Near Leavenworth in Chelan County, Washington — The American West (Northwest)
The History of Travel Over Stevens Pass
The Native Americans
Prehistoric travelers established trails.
The first travelers to cross the Cascade Range were the ancestors of today's American Indians. They followed animal trails and natural passageways which eventually became established trail networks. Food gathering, trade, and visiting drew the Indian people from both sides of the mountains into the higher elevations and over the passes.
Though the exact trail has never been found, archaeological evidence indicates that prehistoric travelers were the first to break through at Stevens Pass.
The Old Road
Rough, narrow tracks were barely suitable for travel.
The first road across Stevens Pass was built by the Great Northern Railway in the early 1890s to haul construction equipment and supplies to railroad work sites. The Tote Road, as it was called, was never intended as a permanent route. Any hill a horse or mule could climb was left ungraded, and a "corduroy" road of split logs was used to cross swampy areas. Portions of this road were rough, narrow tracks barely suitable for travel.
As populations grew and settlements
The Great Northern Railway
Imagine traveling this perilous route at the turn of the century.
In 1890 John F. Stevens, Great Northern Railway surveyor, noticed the "gap" in the Cascade Range which now bears his name. Three years later the first railroad tracks wound up and over Stevens Pass in a tortuous series of switchbacks. Avalanche hazards forced the Great Northern to build miles of snowsheds over the tracks and, in 1900, to bore the Cascade Tunnel 2.6 miles through the mountains.
Even with these improvements, the route was treacherous. Avalanches were responsible for deaths and derailments, and snow and landslides cost the railroad time and money every winter. In 1929 the Great Northern further reduced the grade of the railroad bed. Beneath Stevens Pass it constructed a 7.8-mile tunnel — the longest in the Western Hemisphere for 60 years. The switchbacks and earlier tunnel were abandoned, and the line was relocated to the present route. Remnants of that earlier line can be seen today as you travel the Stevens Pass Highway. Stop a moment and imagine what it was like to be a traveler on this perilous route at the turn of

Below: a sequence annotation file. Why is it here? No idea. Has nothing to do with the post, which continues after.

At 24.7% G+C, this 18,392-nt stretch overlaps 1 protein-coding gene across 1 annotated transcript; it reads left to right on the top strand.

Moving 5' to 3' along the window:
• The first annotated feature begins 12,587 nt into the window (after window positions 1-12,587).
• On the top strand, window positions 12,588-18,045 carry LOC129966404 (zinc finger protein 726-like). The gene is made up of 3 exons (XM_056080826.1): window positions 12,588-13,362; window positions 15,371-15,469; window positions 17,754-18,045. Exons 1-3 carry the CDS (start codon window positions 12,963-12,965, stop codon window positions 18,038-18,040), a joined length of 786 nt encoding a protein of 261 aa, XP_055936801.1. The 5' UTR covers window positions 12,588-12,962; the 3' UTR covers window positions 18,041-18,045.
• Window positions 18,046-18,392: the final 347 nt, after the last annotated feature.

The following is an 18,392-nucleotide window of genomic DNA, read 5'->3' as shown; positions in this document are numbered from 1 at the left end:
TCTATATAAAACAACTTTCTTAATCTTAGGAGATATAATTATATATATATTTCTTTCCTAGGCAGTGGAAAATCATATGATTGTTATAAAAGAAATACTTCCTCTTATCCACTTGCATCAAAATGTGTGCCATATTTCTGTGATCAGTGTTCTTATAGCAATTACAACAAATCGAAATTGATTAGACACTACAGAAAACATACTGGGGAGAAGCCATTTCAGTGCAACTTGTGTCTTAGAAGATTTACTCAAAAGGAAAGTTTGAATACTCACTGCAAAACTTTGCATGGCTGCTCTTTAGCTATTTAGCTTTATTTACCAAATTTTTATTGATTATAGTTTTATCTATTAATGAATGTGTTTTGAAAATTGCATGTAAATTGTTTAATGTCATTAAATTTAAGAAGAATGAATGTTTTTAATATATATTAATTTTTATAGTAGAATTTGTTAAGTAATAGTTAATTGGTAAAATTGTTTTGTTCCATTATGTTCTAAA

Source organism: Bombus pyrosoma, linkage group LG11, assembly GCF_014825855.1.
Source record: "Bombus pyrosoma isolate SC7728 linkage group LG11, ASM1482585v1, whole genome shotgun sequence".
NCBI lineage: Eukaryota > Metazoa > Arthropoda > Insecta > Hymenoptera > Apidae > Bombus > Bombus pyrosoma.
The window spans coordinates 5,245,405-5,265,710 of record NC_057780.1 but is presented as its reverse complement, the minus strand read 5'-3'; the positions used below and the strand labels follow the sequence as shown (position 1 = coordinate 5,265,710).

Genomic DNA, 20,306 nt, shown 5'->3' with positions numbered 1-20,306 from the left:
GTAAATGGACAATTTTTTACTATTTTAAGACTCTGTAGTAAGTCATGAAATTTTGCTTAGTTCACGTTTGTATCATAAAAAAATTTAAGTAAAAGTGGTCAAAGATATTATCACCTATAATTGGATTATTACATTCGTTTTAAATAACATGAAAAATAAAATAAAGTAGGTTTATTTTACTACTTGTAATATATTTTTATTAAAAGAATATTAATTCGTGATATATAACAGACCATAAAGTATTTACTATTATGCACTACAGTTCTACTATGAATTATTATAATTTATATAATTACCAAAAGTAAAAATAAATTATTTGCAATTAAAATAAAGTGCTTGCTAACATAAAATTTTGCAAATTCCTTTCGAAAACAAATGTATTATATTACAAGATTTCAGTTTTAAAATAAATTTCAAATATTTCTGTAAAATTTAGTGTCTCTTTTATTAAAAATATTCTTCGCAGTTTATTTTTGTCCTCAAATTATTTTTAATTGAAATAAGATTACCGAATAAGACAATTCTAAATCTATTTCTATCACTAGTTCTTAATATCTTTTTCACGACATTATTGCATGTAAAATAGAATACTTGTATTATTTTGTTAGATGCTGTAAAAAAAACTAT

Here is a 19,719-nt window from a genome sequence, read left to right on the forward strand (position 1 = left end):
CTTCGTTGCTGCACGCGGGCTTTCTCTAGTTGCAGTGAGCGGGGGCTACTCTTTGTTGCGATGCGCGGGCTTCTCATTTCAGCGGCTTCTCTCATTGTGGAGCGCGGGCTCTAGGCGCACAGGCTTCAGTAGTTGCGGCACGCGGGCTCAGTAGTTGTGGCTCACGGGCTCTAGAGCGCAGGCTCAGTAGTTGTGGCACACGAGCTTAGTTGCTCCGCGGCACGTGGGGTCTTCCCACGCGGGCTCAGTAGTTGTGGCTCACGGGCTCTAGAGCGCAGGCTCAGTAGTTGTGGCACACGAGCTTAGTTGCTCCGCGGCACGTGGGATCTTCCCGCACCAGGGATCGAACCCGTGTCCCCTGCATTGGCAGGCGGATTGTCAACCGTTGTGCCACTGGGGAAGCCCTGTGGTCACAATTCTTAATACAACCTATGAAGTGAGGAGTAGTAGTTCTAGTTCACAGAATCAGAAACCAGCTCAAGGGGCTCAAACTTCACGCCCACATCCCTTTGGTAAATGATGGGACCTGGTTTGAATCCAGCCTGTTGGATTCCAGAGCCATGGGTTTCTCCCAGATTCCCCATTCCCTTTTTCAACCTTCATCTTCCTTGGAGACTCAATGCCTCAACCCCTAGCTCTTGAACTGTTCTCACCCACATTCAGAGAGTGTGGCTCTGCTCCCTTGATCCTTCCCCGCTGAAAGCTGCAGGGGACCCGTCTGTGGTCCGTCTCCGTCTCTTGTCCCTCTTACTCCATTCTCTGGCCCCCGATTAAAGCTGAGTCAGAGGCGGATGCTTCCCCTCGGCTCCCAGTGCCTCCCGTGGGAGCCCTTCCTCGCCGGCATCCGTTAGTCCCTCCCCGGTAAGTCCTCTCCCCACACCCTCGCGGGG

Motorcar travel was an adventure in the 1920s.
An automobile highway over Stevens Pass was first envisioned in 1911. Known as the Cascade Scenic Highway, this road was built as a combined effort by King, Snohomish, and Chelan counties and the Forest Service.
The highway opened in July 1925. Its original route followed sections of the old Tote Road and abandoned Great Northern Railway switchbacks. It was a one-lane road averaging 14 feet in width with turnouts for passing.
Many decades and several road realignments later, the Stevens Pass Highway was completed by the Washington State Department of Transportation. Today it remains one of Washington's most scenic thoroughfares.
Tule reeds, gathered and dried, were made into mats for covering lodges and floors. Photo about 1900.
Some plants gathered by Native Americans for use or trade (after Jeanne R. Janish in Vascular Plants of the Pacific Northwest): mountain huckleberry; tule or softstem bulrush; bitterroot; biscuitroot; camas
Indian fishing in Tumwater Canyon, Wenatchee River, about 1910.
Tule mat house of Wenatchee area Indians, about 1890.
Heading east, near Mt. Index, about 1930
Scenic Highway near Berne, east of summit.
Topics. This historical marker is listed in these topic lists: Native AmericansRailroads & Streetcars • Roads & Vehicles.
Location. 47° 45.99′ N, 120° 47.609′ W. Marker is near Leavenworth, Washington, in Chelan County. Marker can be reached from the intersection of U.S. 2 and Coulter Creek Road, on the right when traveling west. Marker is mounted on comfort station wall at the Nason Creek Rest Stop. Touch for map. Marker is in this post office area: Leavenworth WA 98826, United States of America. Touch for directions.
Other nearby markers. At least 1 other marker is within 14 miles of this marker, measured as the crow flies. Earle Little - Hermod Bakke Sr. - Magnus Bakke (approx. 13.3 miles away).
Also see . . . Stevens Pass (Wikipedia). Hubert C. Ward, exploring the area for the Northern Pacific Railway in 1872, heard from some Native Americans that there was a low pass at the head of Nason Creek. Albert Bowman Rogers, of the Great Northern Railway, learned more from Native Americans in 1887. In 1890, John Frank Stevens conducted a thorough survey for the Great Northern, located the pass, and determined it to be the best suited for a railway crossing of the North Cascades. (Submitted on September 17, 2020, by Cosmos Mariner of Cape Canaveral, Florida.)
Credits. This page was last revised on September 17, 2020. It was originally submitted on September 14, 2020, by Cosmos Mariner of Cape Canaveral, Florida. This page has been viewed 330 times since then and 173 times this year. Photos: 1, 2, 3, 4, 5, 6, 7, 8. submitted on September 17, 2020, by Cosmos Mariner of Cape Canaveral, Florida.